• Low customer credit default risk despite shipping customers hurting perhaps more than ever. Partly due to WMS being able to withhold vessels until payment has been obtained, meaning bills from WMS are not the ones you want to stall.
  • Interesting Survitec deal. 20% in a company that is a dominant market leader in all segments they enter into. High margins and nice pricing power. IPO potential in 2-3 years.


  • Margin pressure going forward. Merger to offset some of that.
  • Supply/demand under pressure as there is very little scrapping potential for the next 10 years world wide and the world fleet is younger than ever (Chinese boom 5-10 years ago to blame for that). Scrapping/new building-ratio does not look favorable many years out unless new building cancellations start to take place.
  • WWASA best in class? Utilization rate of 85-90% is above industry average of 80% and EBIT-margins seem to be better than their biggest competitors, though it is difficult to measure as the competitors are not pure RoRo players only and do not specify their margins by segments in their financial reports.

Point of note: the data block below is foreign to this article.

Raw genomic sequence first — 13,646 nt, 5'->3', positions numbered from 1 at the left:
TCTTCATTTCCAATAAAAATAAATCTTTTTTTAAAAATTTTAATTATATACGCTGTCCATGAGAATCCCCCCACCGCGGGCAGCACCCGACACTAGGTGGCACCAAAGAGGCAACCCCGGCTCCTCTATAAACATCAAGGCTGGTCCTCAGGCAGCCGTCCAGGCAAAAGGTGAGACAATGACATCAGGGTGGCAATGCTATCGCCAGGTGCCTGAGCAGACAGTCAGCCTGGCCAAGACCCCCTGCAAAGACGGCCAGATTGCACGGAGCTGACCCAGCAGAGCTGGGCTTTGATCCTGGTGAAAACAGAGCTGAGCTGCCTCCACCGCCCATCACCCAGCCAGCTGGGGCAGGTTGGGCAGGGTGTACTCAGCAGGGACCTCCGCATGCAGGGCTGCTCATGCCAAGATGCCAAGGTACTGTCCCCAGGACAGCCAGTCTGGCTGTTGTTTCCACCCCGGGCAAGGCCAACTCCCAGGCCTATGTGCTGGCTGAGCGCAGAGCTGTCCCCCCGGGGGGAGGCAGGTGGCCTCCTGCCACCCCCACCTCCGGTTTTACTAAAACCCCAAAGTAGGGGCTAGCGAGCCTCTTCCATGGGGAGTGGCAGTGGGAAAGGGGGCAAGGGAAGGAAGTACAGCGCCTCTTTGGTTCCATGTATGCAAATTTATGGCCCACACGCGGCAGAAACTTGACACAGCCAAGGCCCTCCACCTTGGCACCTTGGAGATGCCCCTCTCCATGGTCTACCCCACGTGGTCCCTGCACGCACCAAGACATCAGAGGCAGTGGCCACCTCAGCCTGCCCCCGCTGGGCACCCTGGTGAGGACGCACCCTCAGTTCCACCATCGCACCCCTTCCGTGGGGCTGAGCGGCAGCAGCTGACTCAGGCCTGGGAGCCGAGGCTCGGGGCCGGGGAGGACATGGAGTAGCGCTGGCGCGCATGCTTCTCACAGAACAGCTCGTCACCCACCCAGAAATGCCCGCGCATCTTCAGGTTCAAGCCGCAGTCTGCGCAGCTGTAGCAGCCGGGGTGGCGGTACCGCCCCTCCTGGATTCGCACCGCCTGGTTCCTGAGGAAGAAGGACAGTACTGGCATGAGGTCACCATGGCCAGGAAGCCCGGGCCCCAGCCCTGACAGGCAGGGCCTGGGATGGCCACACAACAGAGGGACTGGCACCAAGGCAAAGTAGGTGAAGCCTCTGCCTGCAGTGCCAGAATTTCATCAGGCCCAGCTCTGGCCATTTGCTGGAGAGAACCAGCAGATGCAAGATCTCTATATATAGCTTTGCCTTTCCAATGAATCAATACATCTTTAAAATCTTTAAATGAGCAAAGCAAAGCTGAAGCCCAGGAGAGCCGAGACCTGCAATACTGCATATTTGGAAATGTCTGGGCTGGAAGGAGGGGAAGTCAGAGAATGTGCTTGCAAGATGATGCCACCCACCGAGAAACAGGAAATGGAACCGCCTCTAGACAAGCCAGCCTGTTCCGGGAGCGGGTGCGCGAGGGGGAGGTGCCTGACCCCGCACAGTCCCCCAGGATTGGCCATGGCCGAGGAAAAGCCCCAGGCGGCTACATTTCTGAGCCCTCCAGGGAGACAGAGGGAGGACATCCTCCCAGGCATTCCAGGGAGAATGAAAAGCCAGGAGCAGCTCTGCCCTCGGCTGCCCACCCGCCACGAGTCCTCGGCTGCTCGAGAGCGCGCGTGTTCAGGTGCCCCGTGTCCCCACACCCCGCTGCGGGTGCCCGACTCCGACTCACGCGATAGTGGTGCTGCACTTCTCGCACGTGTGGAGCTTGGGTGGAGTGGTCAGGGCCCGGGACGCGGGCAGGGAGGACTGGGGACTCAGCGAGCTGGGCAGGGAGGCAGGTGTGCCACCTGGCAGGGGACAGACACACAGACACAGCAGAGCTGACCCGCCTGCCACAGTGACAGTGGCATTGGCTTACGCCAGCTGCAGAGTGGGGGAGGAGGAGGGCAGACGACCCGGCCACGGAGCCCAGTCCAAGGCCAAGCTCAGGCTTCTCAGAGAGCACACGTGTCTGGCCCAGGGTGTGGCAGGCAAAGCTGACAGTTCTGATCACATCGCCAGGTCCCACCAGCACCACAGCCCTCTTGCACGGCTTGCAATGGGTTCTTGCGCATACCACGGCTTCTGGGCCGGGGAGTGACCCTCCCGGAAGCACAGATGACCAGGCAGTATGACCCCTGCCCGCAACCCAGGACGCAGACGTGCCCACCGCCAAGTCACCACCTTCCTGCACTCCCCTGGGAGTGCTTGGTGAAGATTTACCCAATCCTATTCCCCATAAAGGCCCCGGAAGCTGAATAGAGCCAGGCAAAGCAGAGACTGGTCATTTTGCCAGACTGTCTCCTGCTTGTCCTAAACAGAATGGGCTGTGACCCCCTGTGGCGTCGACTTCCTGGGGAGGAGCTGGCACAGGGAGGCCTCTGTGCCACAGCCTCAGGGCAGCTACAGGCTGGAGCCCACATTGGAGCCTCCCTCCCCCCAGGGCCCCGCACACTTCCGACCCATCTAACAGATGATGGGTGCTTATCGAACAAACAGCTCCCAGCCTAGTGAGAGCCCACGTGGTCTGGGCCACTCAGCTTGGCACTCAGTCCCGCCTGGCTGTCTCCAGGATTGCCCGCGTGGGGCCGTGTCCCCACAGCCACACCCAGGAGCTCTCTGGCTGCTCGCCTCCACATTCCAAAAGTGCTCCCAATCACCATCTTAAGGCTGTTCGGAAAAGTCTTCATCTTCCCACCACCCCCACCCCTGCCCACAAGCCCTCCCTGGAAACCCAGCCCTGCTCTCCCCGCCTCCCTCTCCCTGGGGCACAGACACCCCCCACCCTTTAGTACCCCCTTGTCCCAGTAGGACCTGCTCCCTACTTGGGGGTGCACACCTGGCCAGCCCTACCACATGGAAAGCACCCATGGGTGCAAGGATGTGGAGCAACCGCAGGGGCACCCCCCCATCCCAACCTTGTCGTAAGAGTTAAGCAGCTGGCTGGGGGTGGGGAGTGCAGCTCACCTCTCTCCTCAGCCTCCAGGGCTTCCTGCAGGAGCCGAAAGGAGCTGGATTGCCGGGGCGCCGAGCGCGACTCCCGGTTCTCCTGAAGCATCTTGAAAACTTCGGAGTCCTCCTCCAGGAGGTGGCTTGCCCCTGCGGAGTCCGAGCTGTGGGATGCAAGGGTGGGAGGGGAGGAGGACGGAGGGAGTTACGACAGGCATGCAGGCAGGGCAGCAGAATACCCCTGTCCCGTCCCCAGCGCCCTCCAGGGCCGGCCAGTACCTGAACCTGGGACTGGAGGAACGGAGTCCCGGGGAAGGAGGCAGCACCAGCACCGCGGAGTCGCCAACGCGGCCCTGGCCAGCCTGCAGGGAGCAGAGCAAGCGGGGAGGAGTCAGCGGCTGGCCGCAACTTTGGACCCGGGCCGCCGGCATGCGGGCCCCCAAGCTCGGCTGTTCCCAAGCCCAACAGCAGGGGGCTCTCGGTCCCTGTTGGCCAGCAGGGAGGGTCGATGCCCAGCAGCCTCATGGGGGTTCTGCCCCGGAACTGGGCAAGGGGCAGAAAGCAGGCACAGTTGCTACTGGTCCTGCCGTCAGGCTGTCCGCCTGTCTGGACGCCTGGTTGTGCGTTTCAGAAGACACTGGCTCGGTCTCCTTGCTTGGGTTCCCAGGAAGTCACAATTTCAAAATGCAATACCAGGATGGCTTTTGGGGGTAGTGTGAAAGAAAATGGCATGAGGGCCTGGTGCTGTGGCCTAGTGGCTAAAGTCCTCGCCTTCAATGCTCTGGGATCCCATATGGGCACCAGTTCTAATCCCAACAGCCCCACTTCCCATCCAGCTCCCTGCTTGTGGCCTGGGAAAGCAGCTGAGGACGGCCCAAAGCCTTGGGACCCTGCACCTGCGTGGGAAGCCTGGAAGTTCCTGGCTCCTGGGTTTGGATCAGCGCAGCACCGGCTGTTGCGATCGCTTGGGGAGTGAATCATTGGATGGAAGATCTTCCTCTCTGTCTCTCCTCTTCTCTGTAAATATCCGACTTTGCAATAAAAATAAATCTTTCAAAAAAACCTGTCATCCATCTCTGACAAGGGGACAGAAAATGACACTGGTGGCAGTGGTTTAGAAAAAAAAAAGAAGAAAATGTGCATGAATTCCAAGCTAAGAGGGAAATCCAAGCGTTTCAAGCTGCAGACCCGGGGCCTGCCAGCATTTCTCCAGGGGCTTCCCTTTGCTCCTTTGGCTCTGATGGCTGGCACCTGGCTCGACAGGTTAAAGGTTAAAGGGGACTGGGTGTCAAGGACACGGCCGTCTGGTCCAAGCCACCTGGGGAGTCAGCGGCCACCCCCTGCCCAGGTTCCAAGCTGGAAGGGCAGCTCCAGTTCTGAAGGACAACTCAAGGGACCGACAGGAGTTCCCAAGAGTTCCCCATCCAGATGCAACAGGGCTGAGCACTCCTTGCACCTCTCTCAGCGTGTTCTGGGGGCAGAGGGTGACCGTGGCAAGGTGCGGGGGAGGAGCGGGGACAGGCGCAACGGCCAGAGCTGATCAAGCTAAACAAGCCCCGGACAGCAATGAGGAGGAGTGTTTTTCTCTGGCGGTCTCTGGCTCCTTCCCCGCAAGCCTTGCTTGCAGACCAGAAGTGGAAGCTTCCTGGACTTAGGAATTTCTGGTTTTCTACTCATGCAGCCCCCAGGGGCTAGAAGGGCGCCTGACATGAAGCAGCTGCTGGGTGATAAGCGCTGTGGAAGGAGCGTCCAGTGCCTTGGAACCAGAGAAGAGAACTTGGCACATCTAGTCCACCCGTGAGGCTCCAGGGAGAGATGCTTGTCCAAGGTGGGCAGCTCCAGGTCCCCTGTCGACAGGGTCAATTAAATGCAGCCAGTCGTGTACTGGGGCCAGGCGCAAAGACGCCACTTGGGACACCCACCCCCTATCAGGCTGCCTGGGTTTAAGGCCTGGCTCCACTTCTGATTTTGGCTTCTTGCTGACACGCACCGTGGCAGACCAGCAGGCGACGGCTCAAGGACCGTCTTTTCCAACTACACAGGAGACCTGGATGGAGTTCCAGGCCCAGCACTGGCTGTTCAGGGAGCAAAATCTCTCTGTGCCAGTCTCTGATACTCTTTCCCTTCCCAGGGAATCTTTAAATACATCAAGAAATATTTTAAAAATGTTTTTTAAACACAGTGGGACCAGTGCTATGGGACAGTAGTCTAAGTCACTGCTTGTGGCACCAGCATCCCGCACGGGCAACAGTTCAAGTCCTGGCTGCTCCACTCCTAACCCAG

• Mining is finally showing signs of improvement (Rio Tinto capex expanding again) and big opportunity for growth particularly in Australia where WWL has a strong inland logistics network.
  • WWL’s land based logistics business is asset light and has grown rapidly. Revenue now about the same as ocean transportation (although most of it comes from the low-margin distribution business). Margins from Terminals and Tech Services, which currently accounts for 40% of inland logistics revenue) are handsome in the 10-15% range. Long term contracts and cash flow is stable. In my opinion this change in revenue stream will lead to a repricing of WWASA further down the road.
  • The inland and ocean based businesses are separate financially, meaning should one experience difficulties it will not drag down the other.